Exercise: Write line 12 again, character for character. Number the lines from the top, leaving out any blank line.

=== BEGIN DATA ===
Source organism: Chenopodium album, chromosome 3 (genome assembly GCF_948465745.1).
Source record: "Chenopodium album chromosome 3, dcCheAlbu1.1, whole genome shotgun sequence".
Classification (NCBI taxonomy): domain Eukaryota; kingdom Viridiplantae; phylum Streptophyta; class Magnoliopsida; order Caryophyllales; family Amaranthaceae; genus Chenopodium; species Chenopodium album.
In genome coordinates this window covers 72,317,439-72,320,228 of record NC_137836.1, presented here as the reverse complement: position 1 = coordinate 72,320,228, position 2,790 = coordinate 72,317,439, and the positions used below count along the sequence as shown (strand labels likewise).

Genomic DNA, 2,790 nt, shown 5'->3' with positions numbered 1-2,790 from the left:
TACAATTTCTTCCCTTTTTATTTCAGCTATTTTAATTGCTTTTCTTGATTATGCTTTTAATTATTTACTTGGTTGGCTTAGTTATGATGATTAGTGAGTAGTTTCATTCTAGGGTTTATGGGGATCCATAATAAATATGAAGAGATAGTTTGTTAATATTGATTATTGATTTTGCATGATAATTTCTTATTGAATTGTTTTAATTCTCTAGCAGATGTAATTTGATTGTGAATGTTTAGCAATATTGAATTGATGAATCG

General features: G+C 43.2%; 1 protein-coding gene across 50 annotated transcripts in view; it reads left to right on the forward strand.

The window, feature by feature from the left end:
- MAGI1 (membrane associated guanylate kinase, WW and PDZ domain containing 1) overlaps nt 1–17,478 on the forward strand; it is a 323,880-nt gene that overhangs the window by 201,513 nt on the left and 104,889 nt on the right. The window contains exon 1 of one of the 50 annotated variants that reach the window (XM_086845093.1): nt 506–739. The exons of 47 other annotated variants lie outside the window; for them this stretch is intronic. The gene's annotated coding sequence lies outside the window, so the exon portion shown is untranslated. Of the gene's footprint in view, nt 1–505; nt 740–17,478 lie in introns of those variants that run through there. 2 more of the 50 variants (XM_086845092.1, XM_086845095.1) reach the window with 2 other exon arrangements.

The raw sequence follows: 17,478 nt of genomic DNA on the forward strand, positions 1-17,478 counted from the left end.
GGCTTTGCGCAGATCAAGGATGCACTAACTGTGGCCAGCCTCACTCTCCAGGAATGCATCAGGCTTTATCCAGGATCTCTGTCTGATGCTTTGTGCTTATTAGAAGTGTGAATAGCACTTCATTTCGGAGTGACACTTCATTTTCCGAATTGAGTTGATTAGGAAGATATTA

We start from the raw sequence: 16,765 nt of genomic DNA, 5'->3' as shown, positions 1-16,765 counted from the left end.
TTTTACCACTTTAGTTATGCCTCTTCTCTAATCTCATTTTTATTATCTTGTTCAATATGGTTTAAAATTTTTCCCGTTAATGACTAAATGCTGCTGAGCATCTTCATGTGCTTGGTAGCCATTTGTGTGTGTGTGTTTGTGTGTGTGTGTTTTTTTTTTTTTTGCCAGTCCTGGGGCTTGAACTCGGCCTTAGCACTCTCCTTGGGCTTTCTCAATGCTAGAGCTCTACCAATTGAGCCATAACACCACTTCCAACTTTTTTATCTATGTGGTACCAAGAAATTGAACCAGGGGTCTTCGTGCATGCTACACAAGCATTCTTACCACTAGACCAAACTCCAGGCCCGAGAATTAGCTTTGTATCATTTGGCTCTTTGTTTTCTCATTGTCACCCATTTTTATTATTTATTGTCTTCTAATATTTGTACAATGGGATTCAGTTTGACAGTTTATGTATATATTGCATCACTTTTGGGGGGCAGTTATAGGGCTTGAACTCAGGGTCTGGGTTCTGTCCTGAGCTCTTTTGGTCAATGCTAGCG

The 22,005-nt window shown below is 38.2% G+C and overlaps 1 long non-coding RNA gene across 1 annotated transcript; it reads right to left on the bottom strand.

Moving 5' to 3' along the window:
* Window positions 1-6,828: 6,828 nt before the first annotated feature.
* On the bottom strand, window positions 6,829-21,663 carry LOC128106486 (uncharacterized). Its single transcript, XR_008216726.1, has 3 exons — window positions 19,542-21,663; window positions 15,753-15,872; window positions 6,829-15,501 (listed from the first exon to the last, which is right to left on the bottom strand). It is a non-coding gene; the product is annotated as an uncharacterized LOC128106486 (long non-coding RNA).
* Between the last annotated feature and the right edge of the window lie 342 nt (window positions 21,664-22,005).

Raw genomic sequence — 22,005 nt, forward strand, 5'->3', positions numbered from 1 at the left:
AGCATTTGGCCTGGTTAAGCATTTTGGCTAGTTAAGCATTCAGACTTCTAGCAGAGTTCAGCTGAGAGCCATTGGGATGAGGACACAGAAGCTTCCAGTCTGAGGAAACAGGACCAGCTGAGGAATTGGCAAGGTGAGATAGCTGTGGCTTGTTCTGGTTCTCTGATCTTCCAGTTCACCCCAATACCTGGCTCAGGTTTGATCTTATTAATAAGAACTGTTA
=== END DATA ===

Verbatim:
We start from the raw sequence: 16,765 nt of genomic DNA, 5'->3' as shown, positions 1-16,765 counted from the left end.